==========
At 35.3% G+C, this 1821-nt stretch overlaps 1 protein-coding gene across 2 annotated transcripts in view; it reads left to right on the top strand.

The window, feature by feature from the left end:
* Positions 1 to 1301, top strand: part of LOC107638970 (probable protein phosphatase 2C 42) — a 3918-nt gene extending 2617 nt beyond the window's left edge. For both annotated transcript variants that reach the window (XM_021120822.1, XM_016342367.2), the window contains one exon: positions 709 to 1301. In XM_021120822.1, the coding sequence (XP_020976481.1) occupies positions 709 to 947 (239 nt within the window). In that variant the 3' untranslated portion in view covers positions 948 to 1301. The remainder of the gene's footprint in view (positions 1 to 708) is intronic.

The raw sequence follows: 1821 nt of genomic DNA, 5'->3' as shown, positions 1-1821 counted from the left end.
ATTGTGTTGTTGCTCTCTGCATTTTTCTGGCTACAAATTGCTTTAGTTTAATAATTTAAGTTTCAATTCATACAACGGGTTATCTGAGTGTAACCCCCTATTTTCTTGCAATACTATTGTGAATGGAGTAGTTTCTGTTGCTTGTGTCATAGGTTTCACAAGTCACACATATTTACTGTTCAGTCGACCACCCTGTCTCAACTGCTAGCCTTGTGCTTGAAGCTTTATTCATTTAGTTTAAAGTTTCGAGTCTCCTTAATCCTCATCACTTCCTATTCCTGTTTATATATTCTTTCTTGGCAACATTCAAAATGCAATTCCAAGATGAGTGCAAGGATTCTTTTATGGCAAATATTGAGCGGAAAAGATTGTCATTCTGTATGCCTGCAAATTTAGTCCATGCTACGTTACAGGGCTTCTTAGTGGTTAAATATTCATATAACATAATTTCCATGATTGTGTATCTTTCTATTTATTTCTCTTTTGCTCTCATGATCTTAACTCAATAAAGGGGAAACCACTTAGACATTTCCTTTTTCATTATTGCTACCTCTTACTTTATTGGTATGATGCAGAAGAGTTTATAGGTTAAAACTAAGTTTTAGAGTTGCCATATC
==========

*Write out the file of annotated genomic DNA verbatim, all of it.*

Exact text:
At 35.3% G+C, this 1821-nt stretch overlaps 1 protein-coding gene across 2 annotated transcripts in view; it reads left to right on the top strand.

The window, feature by feature from the left end:
* Positions 1 to 1301, top strand: part of LOC107638970 (probable protein phosphatase 2C 42) — a 3918-nt gene extending 2617 nt beyond the window's left edge. For both annotated transcript variants that reach the window (XM_021120822.1, XM_016342367.2), the window contains one exon: positions 709 to 1301. In XM_021120822.1, the coding sequence (XP_020976481.1) occupies positions 709 to 947 (239 nt within the window). In that variant the 3' untranslated portion in view covers positions 948 to 1301. The remainder of the gene's footprint in view (positions 1 to 708) is intronic.

The raw sequence follows: 1821 nt of genomic DNA, 5'->3' as shown, positions 1-1821 counted from the left end.
ATTGTGTTGTTGCTCTCTGCATTTTTCTGGCTACAAATTGCTTTAGTTTAATAATTTAAGTTTCAATTCATACAACGGGTTATCTGAGTGTAACCCCCTATTTTCTTGCAATACTATTGTGAATGGAGTAGTTTCTGTTGCTTGTGTCATAGGTTTCACAAGTCACACATATTTACTGTTCAGTCGACCACCCTGTCTCAACTGCTAGCCTTGTGCTTGAAGCTTTATTCATTTAGTTTAAAGTTTCGAGTCTCCTTAATCCTCATCACTTCCTATTCCTGTTTATATATTCTTTCTTGGCAACATTCAAAATGCAATTCCAAGATGAGTGCAAGGATTCTTTTATGGCAAATATTGAGCGGAAAAGATTGTCATTCTGTATGCCTGCAAATTTAGTCCATGCTACGTTACAGGGCTTCTTAGTGGTTAAATATTCATATAACATAATTTCCATGATTGTGTATCTTTCTATTTATTTCTCTTTTGCTCTCATGATCTTAACTCAATAAAGGGGAAACCACTTAGACATTTCCTTTTTCATTATTGCTACCTCTTACTTTATTGGTATGATGCAGAAGAGTTTATAGGTTAAAACTAAGTTTTAGAGTTGCCATATC